That works out to about 42 percent of the 16-and-older population completely vaccinated and 57 percent with at least one shot, including about 87 percent of those 65 and older.
The state’s vaccination efforts have been hampered the past few weeks by supply cuts, particularly of the Johnson & Johnson vaccine, which federal authorities paused earlier this month as they investigated the possibility of rare side effects associated with the shot.
The pace may pick up, after federal health officials lifted the pause on using the Johnson & Johnson vaccine. But the recent production breakdown that resulted in millions of J&J doses ruined is having an impact.
Officials also acknowledge the state must do more to connect unvaccinated people to shots.
The Health Department estimates about about 3.4 percent of Minnesotans who’ve received their first dose of a two-dose regimen are late for their second shot. Nationwide, about 8 percent of Americans have skipped out on their second dose, according to the Centers for Disease Control and Prevention.
Out of more than 1.2 million Minnesotans completely vaccinated with two weeks logged beyond the last dose, officials say they’ve confirmed just a sliver, 1,163 cases, where a completely vaccinated person became infected with COVID-19.
Youth counts concerning
While the numbers are improving, officials continue to emphasize the pandemic is not over.
Minnesota officials say they want more testing of middle and high school students because they’re increasingly concerned about the spread of COVID-19 in younger people, particularly those playing youth sports.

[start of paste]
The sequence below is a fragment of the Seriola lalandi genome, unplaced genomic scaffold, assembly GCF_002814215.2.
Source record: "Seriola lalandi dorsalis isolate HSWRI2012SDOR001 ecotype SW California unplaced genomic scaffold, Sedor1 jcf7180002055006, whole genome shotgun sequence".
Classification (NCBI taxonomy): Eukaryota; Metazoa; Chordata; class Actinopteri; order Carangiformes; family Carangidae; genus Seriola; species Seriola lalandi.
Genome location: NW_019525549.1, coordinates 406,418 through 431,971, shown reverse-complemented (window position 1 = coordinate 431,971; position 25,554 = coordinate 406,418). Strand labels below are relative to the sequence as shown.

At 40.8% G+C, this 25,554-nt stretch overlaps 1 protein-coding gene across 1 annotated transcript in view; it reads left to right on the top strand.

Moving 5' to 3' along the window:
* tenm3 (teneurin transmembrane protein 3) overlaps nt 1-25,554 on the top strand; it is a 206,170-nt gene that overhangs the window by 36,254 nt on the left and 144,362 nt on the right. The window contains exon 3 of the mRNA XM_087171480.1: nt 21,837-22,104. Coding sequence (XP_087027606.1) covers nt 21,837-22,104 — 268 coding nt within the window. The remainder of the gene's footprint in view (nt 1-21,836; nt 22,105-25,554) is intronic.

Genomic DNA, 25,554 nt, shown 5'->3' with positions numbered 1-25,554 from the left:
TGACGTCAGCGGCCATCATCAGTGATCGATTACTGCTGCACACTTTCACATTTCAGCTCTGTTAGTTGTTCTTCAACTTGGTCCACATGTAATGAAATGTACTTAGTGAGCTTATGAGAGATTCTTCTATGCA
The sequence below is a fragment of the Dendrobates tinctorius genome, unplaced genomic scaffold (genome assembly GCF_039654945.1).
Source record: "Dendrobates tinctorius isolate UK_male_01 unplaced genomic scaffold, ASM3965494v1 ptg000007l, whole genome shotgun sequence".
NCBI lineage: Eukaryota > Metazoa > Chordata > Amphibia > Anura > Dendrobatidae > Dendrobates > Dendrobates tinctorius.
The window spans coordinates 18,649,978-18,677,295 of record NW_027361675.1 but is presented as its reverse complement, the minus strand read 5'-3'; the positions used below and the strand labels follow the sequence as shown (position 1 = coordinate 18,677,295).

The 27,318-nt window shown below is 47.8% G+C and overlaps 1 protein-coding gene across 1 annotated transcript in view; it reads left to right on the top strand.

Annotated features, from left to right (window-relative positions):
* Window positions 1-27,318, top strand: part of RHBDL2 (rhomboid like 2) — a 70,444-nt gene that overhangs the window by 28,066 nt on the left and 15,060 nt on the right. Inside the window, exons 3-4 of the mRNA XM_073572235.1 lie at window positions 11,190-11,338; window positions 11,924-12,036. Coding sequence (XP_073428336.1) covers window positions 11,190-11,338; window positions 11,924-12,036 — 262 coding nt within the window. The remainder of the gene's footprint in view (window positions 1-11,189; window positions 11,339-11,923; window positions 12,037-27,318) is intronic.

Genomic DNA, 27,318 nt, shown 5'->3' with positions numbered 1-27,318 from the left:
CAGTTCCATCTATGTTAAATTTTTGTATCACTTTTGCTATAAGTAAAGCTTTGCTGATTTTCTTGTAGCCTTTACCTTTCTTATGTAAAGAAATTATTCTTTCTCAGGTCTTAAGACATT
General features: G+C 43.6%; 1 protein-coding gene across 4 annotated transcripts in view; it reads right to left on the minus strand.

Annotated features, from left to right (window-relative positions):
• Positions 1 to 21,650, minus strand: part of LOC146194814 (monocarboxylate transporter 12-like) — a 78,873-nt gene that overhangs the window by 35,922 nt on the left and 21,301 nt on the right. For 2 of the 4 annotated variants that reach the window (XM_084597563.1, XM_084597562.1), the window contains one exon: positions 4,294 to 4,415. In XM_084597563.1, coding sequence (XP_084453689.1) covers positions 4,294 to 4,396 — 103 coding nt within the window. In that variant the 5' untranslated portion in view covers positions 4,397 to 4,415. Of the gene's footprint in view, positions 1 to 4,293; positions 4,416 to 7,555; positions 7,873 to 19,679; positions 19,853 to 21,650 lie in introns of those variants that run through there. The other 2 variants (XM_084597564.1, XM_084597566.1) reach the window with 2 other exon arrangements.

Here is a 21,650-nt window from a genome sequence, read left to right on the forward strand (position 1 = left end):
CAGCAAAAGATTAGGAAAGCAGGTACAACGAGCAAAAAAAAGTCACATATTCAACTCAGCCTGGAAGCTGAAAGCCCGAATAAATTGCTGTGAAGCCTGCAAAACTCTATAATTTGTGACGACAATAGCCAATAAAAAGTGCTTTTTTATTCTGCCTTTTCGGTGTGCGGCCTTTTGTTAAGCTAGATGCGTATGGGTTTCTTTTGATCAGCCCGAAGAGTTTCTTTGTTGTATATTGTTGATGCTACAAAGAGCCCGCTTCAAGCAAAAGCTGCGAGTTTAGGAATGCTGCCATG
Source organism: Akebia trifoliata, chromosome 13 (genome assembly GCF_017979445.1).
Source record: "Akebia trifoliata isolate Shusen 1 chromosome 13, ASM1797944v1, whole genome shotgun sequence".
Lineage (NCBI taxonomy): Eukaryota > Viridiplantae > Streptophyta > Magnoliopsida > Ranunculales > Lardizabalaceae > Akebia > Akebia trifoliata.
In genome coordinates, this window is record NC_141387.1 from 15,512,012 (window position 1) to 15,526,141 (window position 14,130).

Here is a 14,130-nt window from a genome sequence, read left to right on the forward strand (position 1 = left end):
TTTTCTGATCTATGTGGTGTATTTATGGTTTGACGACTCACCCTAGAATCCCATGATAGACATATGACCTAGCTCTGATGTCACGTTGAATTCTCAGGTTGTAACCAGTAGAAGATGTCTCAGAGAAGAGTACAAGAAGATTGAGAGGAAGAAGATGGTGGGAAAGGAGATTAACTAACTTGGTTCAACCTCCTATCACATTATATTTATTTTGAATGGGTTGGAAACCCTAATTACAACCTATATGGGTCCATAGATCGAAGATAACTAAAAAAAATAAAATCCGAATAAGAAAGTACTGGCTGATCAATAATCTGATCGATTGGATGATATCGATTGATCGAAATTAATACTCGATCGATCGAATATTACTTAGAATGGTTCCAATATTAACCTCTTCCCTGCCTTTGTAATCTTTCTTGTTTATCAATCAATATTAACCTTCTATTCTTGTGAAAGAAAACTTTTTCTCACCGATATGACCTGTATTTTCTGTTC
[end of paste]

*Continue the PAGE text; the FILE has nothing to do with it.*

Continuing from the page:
State health and education officials have posted updated guidance urging athletes, coaches, referees, volunteers and other youth sports participants to get tested weekly for COVID-19.
Students not participating in sports or other group activities are “still strongly encouraged” to test every two weeks, they said. Middle and high schools are being advised to offer on-site testing.
People in their 20s still make up the age bracket with the state’s largest number of confirmed cases — more than 106,000 since the pandemic began.
The number of high school-age youth confirmed with the disease has also grown, with more than 46,000 15-to-19-year-olds known to be infected during the pandemic.
Although young people are less likely to feel the worst effects of the disease and end up hospitalized, experts worry they will spread it unknowingly to older relatives and members of other vulnerable populations. Those with the COVID-19 virus can spread it when they don’t have symptoms.
People attending proms, graduations and other youth oriented events are special concern now for health officials.
The work by schools and districts to build safeguards into those events “can be completely undermined if students and parents don’t do their part, as well,” Ehresmann told reporters Thursday.
Officials confirmed their comments were motivated partly by photos of a prom in southwestern Minnesota where many people were not masked.
“These kinds of events are ripe for spread” unless people take precautions, Malcolm said.
South-central Minnesota update
• Freeborn County: five new lab-confirmed cases; 67 active cases; 3,357 cumulative cases; 12,437 people with at least one vaccine dose, 9,988 with completed series
• Faribault County: five new lab-confirmed cases; 1,483 total cases; 5,458 with at least one vaccine dose, 4,613 with completed series
• Mower County: two new lab-confirmed cases; 4,559 total cases; 17,435 with at least one vaccine dose, 14,450 with completed series
• Steele County: nine new lab-confirmed cases, two probable cases; 3,754 total cases; 15,024 with at least one vaccine dose, 11,124 with completed series
• Waseca County: four new lab-confirmed cases; 2,339 total cases; 7,238 with at least one vaccine dose, 5,505 with completed series